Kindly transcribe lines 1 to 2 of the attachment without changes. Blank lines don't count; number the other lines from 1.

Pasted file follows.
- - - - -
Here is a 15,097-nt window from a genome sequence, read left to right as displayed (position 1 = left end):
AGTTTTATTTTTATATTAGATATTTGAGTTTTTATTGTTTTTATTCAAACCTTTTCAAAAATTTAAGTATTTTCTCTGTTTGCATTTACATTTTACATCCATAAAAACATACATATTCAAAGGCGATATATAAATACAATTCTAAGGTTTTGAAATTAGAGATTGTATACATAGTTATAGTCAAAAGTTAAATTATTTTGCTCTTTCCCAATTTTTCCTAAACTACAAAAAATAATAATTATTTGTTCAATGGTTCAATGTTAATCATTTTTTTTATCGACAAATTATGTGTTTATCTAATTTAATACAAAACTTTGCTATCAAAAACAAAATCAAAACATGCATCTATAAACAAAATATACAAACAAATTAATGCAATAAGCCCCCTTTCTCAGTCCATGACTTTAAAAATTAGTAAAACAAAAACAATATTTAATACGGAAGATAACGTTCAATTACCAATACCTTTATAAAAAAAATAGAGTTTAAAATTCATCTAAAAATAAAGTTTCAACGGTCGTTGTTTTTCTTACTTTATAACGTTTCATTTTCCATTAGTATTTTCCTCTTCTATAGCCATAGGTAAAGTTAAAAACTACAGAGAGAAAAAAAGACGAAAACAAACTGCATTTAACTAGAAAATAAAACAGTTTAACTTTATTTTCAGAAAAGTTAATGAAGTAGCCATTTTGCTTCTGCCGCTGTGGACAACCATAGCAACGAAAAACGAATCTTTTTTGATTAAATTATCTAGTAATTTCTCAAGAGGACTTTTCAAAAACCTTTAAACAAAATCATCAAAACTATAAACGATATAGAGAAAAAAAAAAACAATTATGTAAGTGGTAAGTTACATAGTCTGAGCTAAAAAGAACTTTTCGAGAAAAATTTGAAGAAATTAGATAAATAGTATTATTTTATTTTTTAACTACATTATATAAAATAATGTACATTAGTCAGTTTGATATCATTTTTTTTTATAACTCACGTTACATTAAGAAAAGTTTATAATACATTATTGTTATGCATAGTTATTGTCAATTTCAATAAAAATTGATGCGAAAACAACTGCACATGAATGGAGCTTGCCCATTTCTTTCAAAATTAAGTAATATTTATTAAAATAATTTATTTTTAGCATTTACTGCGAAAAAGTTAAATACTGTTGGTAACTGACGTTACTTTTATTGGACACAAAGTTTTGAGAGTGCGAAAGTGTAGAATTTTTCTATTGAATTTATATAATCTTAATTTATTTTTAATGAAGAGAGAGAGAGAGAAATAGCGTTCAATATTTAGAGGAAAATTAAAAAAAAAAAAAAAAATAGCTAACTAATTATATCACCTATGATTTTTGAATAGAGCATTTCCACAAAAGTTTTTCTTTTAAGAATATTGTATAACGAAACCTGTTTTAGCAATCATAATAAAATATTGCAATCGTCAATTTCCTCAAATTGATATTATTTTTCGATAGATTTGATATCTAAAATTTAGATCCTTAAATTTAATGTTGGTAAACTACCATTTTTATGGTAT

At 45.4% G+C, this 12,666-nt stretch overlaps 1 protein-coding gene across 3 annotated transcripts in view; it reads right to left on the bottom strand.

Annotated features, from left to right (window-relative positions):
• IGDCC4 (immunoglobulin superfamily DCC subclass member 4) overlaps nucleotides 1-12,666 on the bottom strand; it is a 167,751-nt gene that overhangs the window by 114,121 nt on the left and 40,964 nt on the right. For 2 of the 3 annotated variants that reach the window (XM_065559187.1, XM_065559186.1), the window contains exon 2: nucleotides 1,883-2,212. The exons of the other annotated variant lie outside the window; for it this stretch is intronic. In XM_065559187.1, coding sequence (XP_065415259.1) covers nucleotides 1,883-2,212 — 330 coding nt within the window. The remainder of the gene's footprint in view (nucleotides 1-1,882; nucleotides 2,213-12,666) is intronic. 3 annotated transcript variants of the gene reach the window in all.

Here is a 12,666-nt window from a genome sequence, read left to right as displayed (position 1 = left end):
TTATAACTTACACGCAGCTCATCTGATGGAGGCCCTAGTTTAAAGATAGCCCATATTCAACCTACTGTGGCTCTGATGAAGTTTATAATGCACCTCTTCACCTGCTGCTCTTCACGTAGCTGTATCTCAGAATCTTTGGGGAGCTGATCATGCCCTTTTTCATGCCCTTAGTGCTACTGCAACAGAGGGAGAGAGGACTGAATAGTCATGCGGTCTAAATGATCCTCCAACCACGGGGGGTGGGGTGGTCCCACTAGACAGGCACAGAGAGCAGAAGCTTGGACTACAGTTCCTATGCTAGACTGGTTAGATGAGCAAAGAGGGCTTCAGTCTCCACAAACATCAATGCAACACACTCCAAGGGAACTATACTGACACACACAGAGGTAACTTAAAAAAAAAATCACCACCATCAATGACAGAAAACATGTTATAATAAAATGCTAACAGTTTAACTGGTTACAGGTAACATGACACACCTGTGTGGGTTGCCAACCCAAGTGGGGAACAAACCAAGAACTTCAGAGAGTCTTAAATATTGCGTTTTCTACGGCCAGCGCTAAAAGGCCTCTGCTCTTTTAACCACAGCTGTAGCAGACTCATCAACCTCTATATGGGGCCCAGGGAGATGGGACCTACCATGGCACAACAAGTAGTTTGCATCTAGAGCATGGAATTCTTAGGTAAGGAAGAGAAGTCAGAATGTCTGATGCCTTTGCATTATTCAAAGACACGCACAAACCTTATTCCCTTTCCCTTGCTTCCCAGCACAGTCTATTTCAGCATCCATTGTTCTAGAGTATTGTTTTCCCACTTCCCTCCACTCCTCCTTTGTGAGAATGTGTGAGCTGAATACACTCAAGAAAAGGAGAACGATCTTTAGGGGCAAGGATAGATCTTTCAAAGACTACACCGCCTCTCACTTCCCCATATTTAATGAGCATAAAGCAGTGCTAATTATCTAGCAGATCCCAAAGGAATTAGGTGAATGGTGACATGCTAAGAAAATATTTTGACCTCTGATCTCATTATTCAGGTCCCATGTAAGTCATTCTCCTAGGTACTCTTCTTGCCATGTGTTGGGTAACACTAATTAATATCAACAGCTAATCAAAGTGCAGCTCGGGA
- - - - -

Here is a 15,097-nt window from a genome sequence, read left to right as displayed (position 1 = left end):
AGTTTTATTTTTATATTAGATATTTGAGTTTTTATTGTTTTTATTCAAACCTTTTCAAAAATTTAAGTATTTTCTCTGTTTGCATTTACATTTTACATCCATAAAAACATACATATTCAAAGGCGATATATAAATACAATTCTAAGGTTTTGAAATTAGAGATTGTATACATAGTTATAGTCAAAAGTTAAATTATTTTGCTCTTTCCCAATTTTTCCTAAACTACAAAAAATAATAATTATTTGTTCAATGGTTCAATGTTAATCATTTTTTTTATCGACAAATTATGTGTTTATCTAATTTAATACAAAACTTTGCTATCAAAAACAAAATCAAAACATGCATCTATAAACAAAATATACAAACAAATTAATGCAATAAGCCCCCTTTCTCAGTCCATGACTTTAAAAATTAGTAAAACAAAAACAATATTTAATACGGAAGATAACGTTCAATTACCAATACCTTTATAAAAAAAATAGAGTTTAAAATTCATCTAAAAATAAAGTTTCAACGGTCGTTGTTTTTCTTACTTTATAACGTTTCATTTTCCATTAGTATTTTCCTCTTCTATAGCCATAGGTAAAGTTAAAAACTACAGAGAGAAAAAAAGACGAAAACAAACTGCATTTAACTAGAAAATAAAACAGTTTAACTTTATTTTCAGAAAAGTTAATGAAGTAGCCATTTTGCTTCTGCCGCTGTGGACAACCATAGCAACGAAAAACGAATCTTTTTTGATTAAATTATCTAGTAATTTCTCAAGAGGACTTTTCAAAAACCTTTAAACAAAATCATCAAAACTATAAACGATATAGAGAAAAAAAAAAACAATTATGTAAGTGGTAAGTTACATAGTCTGAGCTAAAAAGAACTTTTCGAGAAAAATTTGAAGAAATTAGATAAATAGTATTATTTTATTTTTTAACTACATTATATAAAATAATGTACATTAGTCAGTTTGATATCATTTTTTTTTATAACTCACGTTACATTAAGAAAAGTTTATAATACATTATTGTTATGCATAGTTATTGTCAATTTCAATAAAAATTGATGCGAAAACAACTGCACATGAATGGAGCTTGCCCATTTCTTTCAAAATTAAGTAATATTTATTAAAATAATTTATTTTTAGCATTTACTGCGAAAAAGTTAAATACTGTTGGTAACTGACGTTACTTTTATTGGACACAAAGTTTTGAGAGTGCGAAAGTGTAGAATTTTTCTATTGAATTTATATAATCTTAATTTATTTTTAATGAAGAGAGAGAGAGAGAAATAGCGTTCAATATTTAGAGGAAAATTAAAAAAAAAAAAAAAAATAGCTAACTAATTATATCACCTATGATTTTTGAATAGAGCATTTCCACAAAAGTTTTTCTTTTAAGAATATTGTATAACGAAACCTGTTTTAGCAATCATAATAAAATATTGCAATCGTCAATTTCCTCAAATTGATATTATTTTTCGATAGATTTGATATCTAAAATTTAGATCCTTAAATTTAATGTTGGTAAACTACCATTTTTATGGTAT